2. The second scenario is wherein I have done heavy partitioning on my database and now I have far too many files. Though the thought process remains the same as 1st I want the IO stats per file so that I can again look at distributing them around.”

Trust me, this made complete sense and I came back to this blog to check if I had something similar for this requirement. Well, then I thought I must write something simple to get this sorted. Here is a simple script that I made and feel free to modify the same for your requirements:

SELECT f.database_id, DB_NAME(f.database_id) AS database_name, AS logical_file_name, f.[file_id], f.type_desc,
-- Handle UNC paths (e.g. '\\fileserver\mydbs\sqlauthority_dw.ndf')
WHEN LEFT (LTRIM (f.physical_name), 2) = '\\'
THEN LEFT (LTRIM (f.physical_name),CHARINDEX('\',LTRIM(f.physical_name),CHARINDEX('\',LTRIM(f.physical_name), 3) + 1) - 1)
-- Handle local paths (e.g. 'C:\Program Files\...\master.mdf')
WHEN CHARINDEX('\', LTRIM(f.physical_name), 3) > 0
THEN UPPER(LEFT(LTRIM(f.physical_name), CHARINDEX ('\', LTRIM(f.physical_name), 3) - 1))
ELSE f.physical_name
END AS NVARCHAR(255)) AS logical_disk,
fs.size_on_disk_bytes/1024/1024 AS size_on_disk_Mbytes,
fs.num_of_reads, fs.num_of_writes,
fs.num_of_bytes_read/1024/1024 AS num_of_Mbytes_read,
fs.num_of_bytes_written/1024/1024 AS num_of_Mbytes_written,
fs.io_stall/1000/60 AS io_stall_min,
fs.io_stall_read_ms/1000/60 AS io_stall_read_min,
fs.io_stall_write_ms/1000/60 AS io_stall_write_min,
fs.io_stall_read_ms/1000/60)*100)/(CASE WHEN fs.io_stall/1000/60 = 0 THEN 1 ELSE fs.io_stall/1000/60 END) AS io_stall_read_pct,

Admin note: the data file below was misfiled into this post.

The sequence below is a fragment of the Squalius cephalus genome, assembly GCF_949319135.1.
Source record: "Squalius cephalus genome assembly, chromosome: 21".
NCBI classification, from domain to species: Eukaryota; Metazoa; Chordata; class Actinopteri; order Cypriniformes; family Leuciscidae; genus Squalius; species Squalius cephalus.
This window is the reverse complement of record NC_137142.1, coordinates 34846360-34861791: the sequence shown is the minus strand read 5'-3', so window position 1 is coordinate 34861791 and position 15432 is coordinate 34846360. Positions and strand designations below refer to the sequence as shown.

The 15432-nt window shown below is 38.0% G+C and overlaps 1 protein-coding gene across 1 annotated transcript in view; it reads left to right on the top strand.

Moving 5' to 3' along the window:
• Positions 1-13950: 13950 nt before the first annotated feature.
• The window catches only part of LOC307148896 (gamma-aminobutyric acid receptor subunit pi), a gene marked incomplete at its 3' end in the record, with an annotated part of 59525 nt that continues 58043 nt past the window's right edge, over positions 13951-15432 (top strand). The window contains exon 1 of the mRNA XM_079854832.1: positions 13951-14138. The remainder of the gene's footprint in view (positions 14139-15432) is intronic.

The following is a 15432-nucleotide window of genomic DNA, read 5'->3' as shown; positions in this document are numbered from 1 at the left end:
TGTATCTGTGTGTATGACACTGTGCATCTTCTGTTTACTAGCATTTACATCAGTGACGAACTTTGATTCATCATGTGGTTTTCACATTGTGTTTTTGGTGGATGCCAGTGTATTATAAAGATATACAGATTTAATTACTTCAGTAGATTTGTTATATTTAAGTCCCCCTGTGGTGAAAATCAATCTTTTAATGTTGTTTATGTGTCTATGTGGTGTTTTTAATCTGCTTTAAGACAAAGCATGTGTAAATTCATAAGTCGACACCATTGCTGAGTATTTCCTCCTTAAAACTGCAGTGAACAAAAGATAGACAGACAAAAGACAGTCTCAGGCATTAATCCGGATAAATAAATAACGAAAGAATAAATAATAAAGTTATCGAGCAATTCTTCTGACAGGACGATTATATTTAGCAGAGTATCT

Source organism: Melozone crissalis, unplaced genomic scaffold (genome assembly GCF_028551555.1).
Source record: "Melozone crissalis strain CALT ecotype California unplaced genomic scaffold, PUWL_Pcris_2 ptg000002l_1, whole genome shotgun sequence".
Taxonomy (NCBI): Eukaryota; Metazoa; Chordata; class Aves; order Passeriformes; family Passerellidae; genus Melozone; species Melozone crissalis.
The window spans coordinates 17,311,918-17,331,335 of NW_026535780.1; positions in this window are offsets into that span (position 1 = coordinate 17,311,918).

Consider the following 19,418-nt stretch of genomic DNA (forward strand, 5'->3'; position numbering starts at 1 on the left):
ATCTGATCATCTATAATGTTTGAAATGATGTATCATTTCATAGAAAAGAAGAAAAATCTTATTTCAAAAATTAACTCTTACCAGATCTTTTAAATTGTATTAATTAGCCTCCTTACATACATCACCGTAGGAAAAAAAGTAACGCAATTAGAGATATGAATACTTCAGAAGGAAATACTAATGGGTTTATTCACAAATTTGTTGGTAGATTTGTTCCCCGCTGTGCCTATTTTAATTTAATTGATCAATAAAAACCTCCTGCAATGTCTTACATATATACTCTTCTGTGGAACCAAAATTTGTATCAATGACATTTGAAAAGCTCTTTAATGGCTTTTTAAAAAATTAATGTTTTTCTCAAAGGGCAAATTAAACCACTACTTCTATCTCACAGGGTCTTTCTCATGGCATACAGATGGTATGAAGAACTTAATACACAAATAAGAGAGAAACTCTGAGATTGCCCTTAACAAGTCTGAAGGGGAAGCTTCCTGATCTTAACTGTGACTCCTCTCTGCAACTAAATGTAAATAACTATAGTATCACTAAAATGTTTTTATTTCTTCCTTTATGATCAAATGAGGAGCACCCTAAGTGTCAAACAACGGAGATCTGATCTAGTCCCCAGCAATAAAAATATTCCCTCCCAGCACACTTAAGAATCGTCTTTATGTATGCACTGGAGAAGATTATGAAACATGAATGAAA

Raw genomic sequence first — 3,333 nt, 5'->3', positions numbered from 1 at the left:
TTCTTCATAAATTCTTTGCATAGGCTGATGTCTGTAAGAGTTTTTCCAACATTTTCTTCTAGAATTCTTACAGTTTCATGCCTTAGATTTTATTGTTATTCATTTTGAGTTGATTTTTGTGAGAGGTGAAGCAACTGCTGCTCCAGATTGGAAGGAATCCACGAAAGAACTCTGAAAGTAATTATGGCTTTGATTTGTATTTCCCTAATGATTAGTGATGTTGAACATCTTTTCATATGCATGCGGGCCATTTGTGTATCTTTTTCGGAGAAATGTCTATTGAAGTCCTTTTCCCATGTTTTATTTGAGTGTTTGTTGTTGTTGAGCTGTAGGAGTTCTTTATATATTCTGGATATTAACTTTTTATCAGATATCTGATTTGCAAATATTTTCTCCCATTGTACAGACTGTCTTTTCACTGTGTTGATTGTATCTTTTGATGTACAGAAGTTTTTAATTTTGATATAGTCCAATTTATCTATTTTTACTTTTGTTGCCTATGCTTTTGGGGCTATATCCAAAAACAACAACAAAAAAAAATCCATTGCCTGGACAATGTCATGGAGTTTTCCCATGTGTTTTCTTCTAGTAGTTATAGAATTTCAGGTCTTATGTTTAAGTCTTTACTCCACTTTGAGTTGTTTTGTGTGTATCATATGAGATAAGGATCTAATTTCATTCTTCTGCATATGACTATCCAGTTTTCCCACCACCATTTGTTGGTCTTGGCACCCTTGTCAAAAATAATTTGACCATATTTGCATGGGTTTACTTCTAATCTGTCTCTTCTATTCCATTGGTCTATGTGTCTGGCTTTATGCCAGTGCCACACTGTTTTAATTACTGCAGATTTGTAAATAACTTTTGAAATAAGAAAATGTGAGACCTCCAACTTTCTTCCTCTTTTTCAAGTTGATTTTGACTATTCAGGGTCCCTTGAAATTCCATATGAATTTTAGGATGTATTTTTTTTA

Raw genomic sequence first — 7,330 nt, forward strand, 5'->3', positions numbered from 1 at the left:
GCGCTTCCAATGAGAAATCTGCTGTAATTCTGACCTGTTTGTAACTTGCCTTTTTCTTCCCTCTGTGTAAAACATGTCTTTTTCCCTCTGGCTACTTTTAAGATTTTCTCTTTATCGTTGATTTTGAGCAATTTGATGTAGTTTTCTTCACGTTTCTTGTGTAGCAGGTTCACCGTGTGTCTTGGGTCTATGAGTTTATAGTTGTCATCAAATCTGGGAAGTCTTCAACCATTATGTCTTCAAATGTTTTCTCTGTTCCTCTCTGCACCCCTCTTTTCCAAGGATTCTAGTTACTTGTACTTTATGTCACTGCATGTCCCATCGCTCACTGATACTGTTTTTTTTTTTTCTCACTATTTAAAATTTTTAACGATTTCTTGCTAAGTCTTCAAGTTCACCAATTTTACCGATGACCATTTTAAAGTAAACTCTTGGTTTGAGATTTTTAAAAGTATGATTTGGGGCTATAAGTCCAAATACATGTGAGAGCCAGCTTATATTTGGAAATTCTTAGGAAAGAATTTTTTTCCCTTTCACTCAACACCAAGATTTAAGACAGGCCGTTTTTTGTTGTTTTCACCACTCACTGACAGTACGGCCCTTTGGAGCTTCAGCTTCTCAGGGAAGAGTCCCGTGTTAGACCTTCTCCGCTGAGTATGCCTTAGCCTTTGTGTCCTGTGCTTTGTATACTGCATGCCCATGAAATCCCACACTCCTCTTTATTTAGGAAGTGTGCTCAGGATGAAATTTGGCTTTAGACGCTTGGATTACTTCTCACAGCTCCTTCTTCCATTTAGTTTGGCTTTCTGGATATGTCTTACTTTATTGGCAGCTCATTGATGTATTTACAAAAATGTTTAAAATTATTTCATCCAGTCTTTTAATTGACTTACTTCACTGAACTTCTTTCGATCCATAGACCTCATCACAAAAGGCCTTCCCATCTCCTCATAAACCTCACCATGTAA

fs.io_stall_write_ms/1000/60)*100)/(CASE WHEN fs.io_stall/1000/60 = 0 THEN 1 ELSE fs.io_stall/1000/60 END) AS io_stall_write_pct,
ABS((sample_ms/1000)/60/60) AS 'sample_Hours',
fs.io_stall/1000/60)*100)/(ABS((sample_ms/1000)/60))AS 'io_stall_pct_of_overall_sample' -- Number of milliseconds since the machine was started.
FROM sys.dm_io_virtual_file_stats (DEFAULT, DEFAULT) AS fs
INNER JOIN sys.master_files AS f ON fs.database_id = f.database_id AND fs.[file_id] = f.[file_id]

The sample output (partially shown) is as:

 SQL SERVER   Script: Finding Cumulative IO Per Database File

Have you had similar requirements and have you used scripts similar to these before? I think necessity is the mother of all scripts in the SQL Server world. Hope to see some of your scripts via the comments section.

Reference: Pinal Dave (

MySQL – Date and Time Related System Functions

MySQL supports lot of functions to get current date and time. The following are some of the system functions.

There are two functions to get current date